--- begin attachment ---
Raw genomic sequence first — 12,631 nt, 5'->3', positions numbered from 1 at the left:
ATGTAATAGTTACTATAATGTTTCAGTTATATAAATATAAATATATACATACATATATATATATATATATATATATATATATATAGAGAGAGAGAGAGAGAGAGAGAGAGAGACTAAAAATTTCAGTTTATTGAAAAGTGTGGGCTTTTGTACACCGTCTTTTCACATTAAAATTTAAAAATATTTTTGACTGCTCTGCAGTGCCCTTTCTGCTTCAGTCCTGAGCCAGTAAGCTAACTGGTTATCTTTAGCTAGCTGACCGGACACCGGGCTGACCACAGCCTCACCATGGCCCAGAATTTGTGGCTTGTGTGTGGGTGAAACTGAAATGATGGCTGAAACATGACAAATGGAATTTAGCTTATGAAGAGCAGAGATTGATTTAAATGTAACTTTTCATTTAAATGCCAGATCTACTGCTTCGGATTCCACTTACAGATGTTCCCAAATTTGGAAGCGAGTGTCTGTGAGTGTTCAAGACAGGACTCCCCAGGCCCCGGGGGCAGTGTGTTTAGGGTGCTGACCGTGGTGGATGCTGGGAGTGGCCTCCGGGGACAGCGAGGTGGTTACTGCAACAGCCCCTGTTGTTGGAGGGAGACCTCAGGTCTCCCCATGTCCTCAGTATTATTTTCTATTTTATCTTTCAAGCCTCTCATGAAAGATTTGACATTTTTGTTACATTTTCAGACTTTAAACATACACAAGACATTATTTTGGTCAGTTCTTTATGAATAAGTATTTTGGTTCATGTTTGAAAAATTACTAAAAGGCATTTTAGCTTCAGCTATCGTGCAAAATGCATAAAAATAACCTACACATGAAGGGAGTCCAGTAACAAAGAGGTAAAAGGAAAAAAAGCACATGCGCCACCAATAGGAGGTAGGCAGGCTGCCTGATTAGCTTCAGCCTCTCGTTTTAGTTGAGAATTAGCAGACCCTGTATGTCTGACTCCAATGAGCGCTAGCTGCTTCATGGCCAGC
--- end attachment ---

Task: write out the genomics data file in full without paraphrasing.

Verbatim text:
Raw genomic sequence first — 12,631 nt, 5'->3', positions numbered from 1 at the left:
ATGTAATAGTTACTATAATGTTTCAGTTATATAAATATAAATATATACATACATATATATATATATATATATATATATATATATAGAGAGAGAGAGAGAGAGAGAGAGAGAGACTAAAAATTTCAGTTTATTGAAAAGTGTGGGCTTTTGTACACCGTCTTTTCACATTAAAATTTAAAAATATTTTTGACTGCTCTGCAGTGCCCTTTCTGCTTCAGTCCTGAGCCAGTAAGCTAACTGGTTATCTTTAGCTAGCTGACCGGACACCGGGCTGACCACAGCCTCACCATGGCCCAGAATTTGTGGCTTGTGTGTGGGTGAAACTGAAATGATGGCTGAAACATGACAAATGGAATTTAGCTTATGAAGAGCAGAGATTGATTTAAATGTAACTTTTCATTTAAATGCCAGATCTACTGCTTCGGATTCCACTTACAGATGTTCCCAAATTTGGAAGCGAGTGTCTGTGAGTGTTCAAGACAGGACTCCCCAGGCCCCGGGGGCAGTGTGTTTAGGGTGCTGACCGTGGTGGATGCTGGGAGTGGCCTCCGGGGACAGCGAGGTGGTTACTGCAACAGCCCCTGTTGTTGGAGGGAGACCTCAGGTCTCCCCATGTCCTCAGTATTATTTTCTATTTTATCTTTCAAGCCTCTCATGAAAGATTTGACATTTTTGTTACATTTTCAGACTTTAAACATACACAAGACATTATTTTGGTCAGTTCTTTATGAATAAGTATTTTGGTTCATGTTTGAAAAATTACTAAAAGGCATTTTAGCTTCAGCTATCGTGCAAAATGCATAAAAATAACCTACACATGAAGGGAGTCCAGTAACAAAGAGGTAAAAGGAAAAAAAGCACATGCGCCACCAATAGGAGGTAGGCAGGCTGCCTGATTAGCTTCAGCCTCTCGTTTTAGTTGAGAATTAGCAGACCCTGTATGTCTGACTCCAATGAGCGCTAGCTGCTTCATGGCCAGC